[05:29:50] <pigdog> barry: i'm not accepting this as a signed message
[05:30:38] <pigdog> phb: if you're publishing key records for an unsupported algorithm, what are you supposed to do?
[05:31:14] <pigdog> barry: don't accept the signature and treat the message as unsigned
[05:31:21] <pigdog> phb: but is it compliant or not compliant
[05:31:25] <pigdog> barry: i can't tell
[05:31:27] <thomasm> mic: it's a distinction without a difference, a receiver would be foolish to draw a distinction
[05:31:42] <sm-msk> thomasm: queue at the mic, will get yours in
[05:32:06] <pigdog> phb: you've now created an additional bucket that might be "better"
[05:32:53] <pigdog> phb: a better choice would be to provide advice to the verifier, indicating that there should have been another signature.
[05:33:18] <pigdog> policy must express that I signed twice
[05:33:28] <dcrocker> Folks, I'm probably missing something basic here, but it seems to me that the real problem is the idea that there is a policy statement of what algorithms are supported; if that policy does not exist, then we have no attack. No?
[05:33:31] <sm-msk> thomasm: advise after last slide if you still want me to ask that
[05:34:09] <sm-msk> dcrocker: if the policy exists and describes an unsupported algorithm with which the message appears to be signed, what can the receiver conclude?
[05:34:27] <pigdog> now a matrix on screen that indicates success or failure of the algorithm
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[05:35:29] <dcrocker> "if the policy exists". My point is that there is no problem if this kind of policy is not part of SSP. In other words, I'm not seeing what the *benefit* is in having a publication of what algorithms are supported, but it is clear that there is an *attack* that is created by having the capability./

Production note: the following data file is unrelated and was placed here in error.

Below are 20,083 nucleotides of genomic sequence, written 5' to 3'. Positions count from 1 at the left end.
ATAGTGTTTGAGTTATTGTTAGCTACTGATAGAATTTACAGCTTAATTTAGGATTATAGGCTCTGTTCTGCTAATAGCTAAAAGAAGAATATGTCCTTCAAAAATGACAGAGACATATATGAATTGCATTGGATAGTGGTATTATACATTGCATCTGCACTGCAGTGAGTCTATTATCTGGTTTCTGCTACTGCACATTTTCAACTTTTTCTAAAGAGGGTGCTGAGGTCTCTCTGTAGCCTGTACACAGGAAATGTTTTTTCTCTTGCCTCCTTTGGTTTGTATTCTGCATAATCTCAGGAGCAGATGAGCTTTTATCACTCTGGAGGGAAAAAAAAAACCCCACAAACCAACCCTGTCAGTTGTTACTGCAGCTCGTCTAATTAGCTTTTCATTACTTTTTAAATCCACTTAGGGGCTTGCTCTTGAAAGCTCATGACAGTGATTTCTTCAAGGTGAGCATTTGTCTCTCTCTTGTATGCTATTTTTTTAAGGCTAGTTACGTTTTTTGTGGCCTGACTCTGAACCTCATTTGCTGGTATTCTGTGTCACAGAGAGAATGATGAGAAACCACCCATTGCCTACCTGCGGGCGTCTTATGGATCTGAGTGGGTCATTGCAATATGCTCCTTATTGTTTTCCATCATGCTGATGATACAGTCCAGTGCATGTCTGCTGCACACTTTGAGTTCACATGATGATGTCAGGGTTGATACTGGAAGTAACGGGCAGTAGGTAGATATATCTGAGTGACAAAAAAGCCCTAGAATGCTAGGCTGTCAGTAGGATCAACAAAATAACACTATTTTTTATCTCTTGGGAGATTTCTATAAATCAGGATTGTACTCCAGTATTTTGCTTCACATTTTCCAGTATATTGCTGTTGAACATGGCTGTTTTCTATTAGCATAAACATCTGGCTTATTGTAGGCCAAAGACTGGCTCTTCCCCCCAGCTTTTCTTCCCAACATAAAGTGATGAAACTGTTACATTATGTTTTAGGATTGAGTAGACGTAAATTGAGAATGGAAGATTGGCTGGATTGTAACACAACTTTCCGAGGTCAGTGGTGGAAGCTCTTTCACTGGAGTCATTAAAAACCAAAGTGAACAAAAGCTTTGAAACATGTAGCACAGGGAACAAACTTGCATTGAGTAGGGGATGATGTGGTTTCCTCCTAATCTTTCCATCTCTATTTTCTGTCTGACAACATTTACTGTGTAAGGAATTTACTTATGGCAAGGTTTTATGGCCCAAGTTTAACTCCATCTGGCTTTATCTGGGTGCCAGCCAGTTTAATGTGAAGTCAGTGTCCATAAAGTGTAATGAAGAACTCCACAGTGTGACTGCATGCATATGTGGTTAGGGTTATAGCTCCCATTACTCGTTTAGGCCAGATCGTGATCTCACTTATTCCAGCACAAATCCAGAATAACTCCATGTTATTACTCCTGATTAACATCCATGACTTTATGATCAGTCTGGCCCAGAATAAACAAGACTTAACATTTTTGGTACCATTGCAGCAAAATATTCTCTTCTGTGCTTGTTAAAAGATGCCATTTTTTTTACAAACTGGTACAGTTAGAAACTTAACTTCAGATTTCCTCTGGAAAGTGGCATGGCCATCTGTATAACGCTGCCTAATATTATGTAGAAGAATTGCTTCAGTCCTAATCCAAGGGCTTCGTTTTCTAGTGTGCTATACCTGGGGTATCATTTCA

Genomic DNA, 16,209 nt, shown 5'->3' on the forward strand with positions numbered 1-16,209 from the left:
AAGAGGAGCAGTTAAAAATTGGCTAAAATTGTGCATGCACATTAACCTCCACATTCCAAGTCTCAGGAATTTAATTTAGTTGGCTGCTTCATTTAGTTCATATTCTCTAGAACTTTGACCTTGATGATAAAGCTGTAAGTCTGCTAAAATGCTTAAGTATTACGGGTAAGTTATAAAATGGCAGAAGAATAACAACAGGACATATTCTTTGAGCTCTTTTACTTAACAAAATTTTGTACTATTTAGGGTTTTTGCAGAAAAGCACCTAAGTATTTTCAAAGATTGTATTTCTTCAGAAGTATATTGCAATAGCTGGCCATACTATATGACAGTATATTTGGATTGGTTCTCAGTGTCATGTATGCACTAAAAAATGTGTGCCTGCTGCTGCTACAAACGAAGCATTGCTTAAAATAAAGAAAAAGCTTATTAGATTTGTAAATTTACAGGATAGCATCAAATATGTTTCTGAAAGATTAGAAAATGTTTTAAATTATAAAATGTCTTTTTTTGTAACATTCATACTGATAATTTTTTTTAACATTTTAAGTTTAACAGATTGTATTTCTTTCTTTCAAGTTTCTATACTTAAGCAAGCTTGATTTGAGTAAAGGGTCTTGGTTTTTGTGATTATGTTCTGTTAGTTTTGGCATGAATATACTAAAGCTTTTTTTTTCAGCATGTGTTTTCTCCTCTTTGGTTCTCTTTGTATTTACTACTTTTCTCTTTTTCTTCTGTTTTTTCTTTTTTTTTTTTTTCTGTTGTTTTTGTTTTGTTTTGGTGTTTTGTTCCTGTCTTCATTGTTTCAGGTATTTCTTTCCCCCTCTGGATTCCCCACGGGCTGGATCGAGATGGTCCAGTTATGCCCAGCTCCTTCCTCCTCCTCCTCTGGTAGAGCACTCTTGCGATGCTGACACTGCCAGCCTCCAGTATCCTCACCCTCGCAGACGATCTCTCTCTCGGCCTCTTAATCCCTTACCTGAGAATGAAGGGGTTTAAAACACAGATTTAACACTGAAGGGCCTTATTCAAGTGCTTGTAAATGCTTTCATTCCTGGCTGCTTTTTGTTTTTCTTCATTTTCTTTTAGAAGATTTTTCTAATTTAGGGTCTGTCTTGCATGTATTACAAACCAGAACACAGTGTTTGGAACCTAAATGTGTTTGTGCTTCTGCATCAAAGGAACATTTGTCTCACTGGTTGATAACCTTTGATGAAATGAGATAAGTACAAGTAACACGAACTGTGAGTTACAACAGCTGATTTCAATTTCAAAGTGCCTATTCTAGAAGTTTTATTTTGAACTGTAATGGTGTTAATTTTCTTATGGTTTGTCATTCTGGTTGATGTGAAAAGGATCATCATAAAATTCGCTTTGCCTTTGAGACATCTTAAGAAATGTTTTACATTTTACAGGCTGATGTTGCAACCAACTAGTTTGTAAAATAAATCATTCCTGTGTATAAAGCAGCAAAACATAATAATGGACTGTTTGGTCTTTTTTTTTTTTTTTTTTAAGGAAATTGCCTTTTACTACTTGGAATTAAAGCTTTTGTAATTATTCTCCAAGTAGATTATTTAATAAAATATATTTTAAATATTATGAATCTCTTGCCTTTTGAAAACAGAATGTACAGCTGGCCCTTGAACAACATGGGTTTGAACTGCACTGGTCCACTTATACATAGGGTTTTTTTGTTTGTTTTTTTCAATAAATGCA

[05:35:34] <pigdog> implicit in "i always with DKIM" is "i always sign with a certain selector set"
[05:35:48] <pigdog> so the proposed change is to list the set of selectors that you sign with
[05:36:13] <pigdog> and this gets you to compliant or not compliant
[05:36:35] <pigdog> stephen: we can't punt on this issue - 1386
[05:37:27] <dcrocker> Selector? Selectors are not supposed to be about signature semantics. The domain name without the selector is./
[05:37:55] <pigdog> stephen and phil are now debating over whether to get to solutions prior to accepting the requirement
[05:37:57] <pigdog> jim fenton:
[05:38:15] <pigdog> do we want to make a distinction between outcome 2 and outcome 3?
[05:38:37] <pigdog> phb: compliant and not compliant are the equivalent of suspicous and not suspicious
[05:39:10] <pigdog> fenton: talking about algorithm transition, with weak rsa and strong ecc, for example
[05:39:26] <pigdog> so you begin signing with ecc, as well as rsa.
[05:39:54] <pigdog> the first part of the transition isn't a problem because you have a valid rsa sig
[05:40:14] <pigdog> this is base
[05:40:50] <thomasm> can we please stick to exactly one attack scenario???
[05:42:02] <pigdog> on the other side of the transition, you should not remove the rsa key until you're seeing overwhelming recognition of the ecc key
[05:42:16] <pigdog> given that there's overwhelming recognition, the breakage is small
[05:42:34] <pigdog> phb: s/mime has this problem
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[05:42:48] <pigdog> it is not viable for email authentication, because 2% don't implement it
[05:43:35] <pigdog> now a debate between jim and phb about whether the 2% matters, and whether we could have multiple transitions